From a story at HPCwire, news that NOAA has just finished installation of two new IBM P575 systems for its forecast mission
“This new technology will provide us with more sophisticated models of the earth’s land, ocean and atmosphere, giving meteorologists better accuracy and precision in both long-term and short-term forecasting,” said Jack Hayes, director of NOAA’s National Weather Service. “More accurate weather forecasts allow the National Weather Service to warn individual citizens and whole communities about impending dangerous weather well in advance so they can take action to protect lives and property.”
The new supercomputers, based on IBM Power 575 Systems, are four times faster than the previous system, with the ability to make 69.7 trillion calculations per second. Higher computation speed allows meteorologists to rapidly refine and update severe weather forecasts as dangerous weather develops and threatens U.S. communities. Billions of bytes of weather observations are fed into the system each day, including temperature, wind, precipitation, atmospheric pressure, and other oceanographic and satellite information taken from the ground, air, sea and space.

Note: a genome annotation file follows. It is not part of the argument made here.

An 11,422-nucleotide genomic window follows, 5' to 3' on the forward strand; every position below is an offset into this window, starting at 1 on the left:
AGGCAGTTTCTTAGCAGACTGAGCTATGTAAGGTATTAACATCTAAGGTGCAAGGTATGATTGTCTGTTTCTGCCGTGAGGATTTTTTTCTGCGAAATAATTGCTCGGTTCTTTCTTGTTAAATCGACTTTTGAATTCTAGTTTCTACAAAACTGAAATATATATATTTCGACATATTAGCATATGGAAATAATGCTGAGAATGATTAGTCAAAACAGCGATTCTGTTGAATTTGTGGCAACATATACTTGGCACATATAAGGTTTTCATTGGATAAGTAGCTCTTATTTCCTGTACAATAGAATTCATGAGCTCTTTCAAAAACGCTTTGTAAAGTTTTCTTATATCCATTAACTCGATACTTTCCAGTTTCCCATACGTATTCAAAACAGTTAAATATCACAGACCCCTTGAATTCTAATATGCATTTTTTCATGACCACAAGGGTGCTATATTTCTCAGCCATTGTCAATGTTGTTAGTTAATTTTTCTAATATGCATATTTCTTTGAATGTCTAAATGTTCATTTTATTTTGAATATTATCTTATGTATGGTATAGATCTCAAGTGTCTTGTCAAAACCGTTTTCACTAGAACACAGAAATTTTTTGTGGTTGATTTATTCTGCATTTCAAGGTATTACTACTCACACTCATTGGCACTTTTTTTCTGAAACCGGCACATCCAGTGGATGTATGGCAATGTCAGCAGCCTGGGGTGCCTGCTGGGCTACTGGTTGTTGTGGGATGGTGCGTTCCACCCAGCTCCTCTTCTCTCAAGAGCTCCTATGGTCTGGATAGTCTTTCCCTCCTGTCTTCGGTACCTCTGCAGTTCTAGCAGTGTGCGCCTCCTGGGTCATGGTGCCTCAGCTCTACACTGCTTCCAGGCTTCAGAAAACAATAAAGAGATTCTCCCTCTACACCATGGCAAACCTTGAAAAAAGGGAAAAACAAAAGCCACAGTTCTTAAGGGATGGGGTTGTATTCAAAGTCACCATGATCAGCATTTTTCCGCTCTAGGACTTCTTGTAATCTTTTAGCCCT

This is the final phase of the nine-year, $180M contract NOAA had with IBM for supercomputers. It seems the next phase of NOAA’s computational business will be less hands on as they outsource at least some of their heavy computations to the DOE.
UPDATE: A small update from some info I got from the company via email, this system is the same Power575/p6 4.7 GHz system that NIWA and UK Met are using. Seems to be a popular system with the weather crowd.